Kalam received the Padma Bhushan after SLV-3 was successfully launched.
In 1982, Kalam rejoined the defense lab at DRDO as Director. There he worked on country’s new innovative scientific projects like Polar Satellite Launch Vehicle (PSLV). He was also assigned the responsibility for the Integrated Guided Missile Programme of India and its constituent missiles like Akaash, Naga, Trishul and especially Agni, the Indian Intercontinental Ballistic Missile series.
On the successful launch of India’s missile program, Kalam received the Padma Vibhushan. The successful launch of these missiles made him ‘Missile man of India’. He even produced healthcare products using the same missile technology.
Kalam favored allowing mistakes as a learning process. He learned that leaders exist at every level and insisted on a participative model of management.
Kalam served as the Chief Scientific Adviser to the Prime Minister and Secretary of the Defence Research and Development Organisation from July 1992 to December 1999. During his tenure, he worked towards making India a nuclear power. He played an intensive political and technological role in the nuclear test conducted at Pokhran.
In 1997, Kalam received India’s highest civilian honour, the Bharat Ratna, for his contribution to the scientific research and modernisation of defence technology in India. Kalam received 7 honorary doctorates from 40 universities across the globe.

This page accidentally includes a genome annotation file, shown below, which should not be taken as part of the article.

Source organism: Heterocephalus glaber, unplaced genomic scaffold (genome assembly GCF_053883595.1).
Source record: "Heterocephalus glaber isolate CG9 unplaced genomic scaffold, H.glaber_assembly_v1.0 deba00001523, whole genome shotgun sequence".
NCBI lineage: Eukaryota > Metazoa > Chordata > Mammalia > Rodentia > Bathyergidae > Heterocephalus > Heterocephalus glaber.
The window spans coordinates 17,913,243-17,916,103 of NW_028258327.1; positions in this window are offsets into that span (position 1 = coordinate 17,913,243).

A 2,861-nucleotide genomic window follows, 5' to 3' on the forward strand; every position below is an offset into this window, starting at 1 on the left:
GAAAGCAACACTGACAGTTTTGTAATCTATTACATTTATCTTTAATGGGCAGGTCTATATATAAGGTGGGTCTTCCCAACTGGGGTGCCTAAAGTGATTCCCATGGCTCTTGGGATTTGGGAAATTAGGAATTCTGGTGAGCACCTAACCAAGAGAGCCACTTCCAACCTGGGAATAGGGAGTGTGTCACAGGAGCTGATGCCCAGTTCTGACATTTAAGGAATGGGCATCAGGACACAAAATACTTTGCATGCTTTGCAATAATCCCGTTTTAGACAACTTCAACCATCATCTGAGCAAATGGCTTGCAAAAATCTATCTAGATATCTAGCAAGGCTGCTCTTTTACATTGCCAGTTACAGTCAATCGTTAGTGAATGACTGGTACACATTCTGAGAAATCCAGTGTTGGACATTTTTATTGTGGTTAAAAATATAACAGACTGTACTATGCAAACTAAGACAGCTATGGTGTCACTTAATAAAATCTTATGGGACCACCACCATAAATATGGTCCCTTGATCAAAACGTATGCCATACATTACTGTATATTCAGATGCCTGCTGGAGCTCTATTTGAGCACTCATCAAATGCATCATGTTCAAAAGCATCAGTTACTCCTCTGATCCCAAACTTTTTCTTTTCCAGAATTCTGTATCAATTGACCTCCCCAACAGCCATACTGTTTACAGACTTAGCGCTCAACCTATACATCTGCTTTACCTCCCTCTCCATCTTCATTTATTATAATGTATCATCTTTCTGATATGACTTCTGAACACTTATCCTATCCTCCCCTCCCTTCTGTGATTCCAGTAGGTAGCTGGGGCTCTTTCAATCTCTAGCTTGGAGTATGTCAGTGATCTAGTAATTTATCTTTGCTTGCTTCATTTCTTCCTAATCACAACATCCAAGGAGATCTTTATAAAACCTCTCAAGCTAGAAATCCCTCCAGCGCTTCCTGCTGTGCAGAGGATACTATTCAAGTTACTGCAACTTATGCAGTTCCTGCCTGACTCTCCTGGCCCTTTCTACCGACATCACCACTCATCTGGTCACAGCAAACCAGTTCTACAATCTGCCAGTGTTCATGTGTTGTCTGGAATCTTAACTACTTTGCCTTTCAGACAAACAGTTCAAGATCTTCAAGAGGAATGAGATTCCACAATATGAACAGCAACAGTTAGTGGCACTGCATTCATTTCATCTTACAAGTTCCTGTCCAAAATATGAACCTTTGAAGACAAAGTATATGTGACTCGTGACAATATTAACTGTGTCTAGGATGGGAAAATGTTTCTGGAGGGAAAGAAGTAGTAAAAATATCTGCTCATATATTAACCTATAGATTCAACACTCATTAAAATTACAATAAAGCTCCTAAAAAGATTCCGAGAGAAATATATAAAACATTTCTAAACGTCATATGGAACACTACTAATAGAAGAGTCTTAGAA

Kalam also shares his thought and his visions for a proud India. He concludes with his dream for the year 2020 as the World welcomed the new millennium.
Do not look at Agni
as an entity directed upward
to deter the ominous
or exhibit your might.
It is fire in the heart of an Indian.
Do not even give it
the form of a missile
as it clings to the
burning pride of this nation
and thus is bright.
“We are all born with a divine fire in us. Our efforts should be to give wings to this fire and fill the world with the glow of its goodness.”
“Be active! Take on responsibility! Work for the things you believe in. If you do not, you are surrendering your fate to others.”
“To succeed in life and achieve results, you must understand and master three mighty forces— desire, belief, and expectation.”
“If you want to leave your footprints On the sands of time Do not drag your feet.”
“Adversity always presents opportunities for introspection.”
“A big shot is a little shot who keeps on shooting, so keep trying.”